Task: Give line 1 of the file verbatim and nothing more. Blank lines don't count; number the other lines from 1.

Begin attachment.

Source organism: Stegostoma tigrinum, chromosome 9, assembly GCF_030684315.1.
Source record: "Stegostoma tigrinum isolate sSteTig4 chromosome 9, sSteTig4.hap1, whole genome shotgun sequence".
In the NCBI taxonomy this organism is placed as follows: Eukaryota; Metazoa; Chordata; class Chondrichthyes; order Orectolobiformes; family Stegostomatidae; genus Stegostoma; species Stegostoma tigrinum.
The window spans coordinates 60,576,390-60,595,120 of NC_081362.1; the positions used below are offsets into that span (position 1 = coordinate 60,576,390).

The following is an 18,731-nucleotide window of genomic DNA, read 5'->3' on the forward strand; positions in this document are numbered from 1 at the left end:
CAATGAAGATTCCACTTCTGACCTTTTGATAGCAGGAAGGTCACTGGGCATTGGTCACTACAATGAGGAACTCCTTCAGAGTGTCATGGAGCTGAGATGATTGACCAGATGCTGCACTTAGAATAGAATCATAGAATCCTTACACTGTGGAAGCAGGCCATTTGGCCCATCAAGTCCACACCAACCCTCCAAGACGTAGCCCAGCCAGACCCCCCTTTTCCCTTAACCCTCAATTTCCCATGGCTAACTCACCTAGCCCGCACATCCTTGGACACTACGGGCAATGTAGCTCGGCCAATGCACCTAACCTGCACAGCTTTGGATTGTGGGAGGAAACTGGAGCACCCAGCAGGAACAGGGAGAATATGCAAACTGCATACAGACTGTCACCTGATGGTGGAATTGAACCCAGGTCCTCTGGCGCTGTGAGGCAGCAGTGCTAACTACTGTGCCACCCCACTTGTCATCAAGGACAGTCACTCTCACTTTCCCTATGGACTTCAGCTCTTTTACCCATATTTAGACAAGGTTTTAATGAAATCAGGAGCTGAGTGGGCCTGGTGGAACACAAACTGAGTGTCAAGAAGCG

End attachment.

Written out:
Source organism: Stegostoma tigrinum, chromosome 9, assembly GCF_030684315.1.